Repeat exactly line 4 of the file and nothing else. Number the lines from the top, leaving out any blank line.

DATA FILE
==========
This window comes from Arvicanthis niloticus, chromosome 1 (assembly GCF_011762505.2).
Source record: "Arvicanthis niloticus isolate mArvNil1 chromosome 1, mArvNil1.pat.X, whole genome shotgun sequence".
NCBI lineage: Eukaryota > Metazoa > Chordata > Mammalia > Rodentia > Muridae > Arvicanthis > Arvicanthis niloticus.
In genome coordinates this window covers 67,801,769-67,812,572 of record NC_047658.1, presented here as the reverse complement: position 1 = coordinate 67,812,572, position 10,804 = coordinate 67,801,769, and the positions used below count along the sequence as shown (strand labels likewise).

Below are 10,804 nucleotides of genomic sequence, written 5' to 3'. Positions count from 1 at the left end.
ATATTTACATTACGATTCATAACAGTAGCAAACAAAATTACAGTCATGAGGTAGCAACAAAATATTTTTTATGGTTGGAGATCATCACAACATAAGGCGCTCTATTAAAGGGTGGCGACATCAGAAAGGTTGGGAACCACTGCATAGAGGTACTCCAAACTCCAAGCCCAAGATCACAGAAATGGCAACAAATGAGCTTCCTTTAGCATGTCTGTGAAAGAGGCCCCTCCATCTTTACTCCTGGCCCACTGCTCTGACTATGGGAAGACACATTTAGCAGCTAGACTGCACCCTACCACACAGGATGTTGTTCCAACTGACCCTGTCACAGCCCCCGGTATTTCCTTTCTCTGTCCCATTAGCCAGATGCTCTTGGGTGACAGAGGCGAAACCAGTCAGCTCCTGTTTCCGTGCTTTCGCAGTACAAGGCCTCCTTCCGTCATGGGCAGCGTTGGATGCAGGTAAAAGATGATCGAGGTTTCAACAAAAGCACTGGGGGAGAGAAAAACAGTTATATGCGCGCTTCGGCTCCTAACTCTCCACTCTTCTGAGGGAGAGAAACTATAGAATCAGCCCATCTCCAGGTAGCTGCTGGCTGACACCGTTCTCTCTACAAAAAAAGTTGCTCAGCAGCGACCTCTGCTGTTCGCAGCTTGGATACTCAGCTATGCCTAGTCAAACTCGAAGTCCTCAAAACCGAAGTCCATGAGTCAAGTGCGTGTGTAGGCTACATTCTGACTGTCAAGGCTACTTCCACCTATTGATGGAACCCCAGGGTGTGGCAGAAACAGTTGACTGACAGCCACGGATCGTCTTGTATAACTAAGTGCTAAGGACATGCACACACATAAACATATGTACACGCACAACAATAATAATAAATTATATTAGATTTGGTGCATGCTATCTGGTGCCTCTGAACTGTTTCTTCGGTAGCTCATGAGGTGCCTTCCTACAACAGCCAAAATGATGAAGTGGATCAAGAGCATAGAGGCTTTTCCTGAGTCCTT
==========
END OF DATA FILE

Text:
In genome coordinates this window covers 67,801,769-67,812,572 of record NC_047658.1, presented here as the reverse complement: position 1 = coordinate 67,812,572, position 10,804 = coordinate 67,801,769, and the positions used below count along the sequence as shown (strand labels likewise).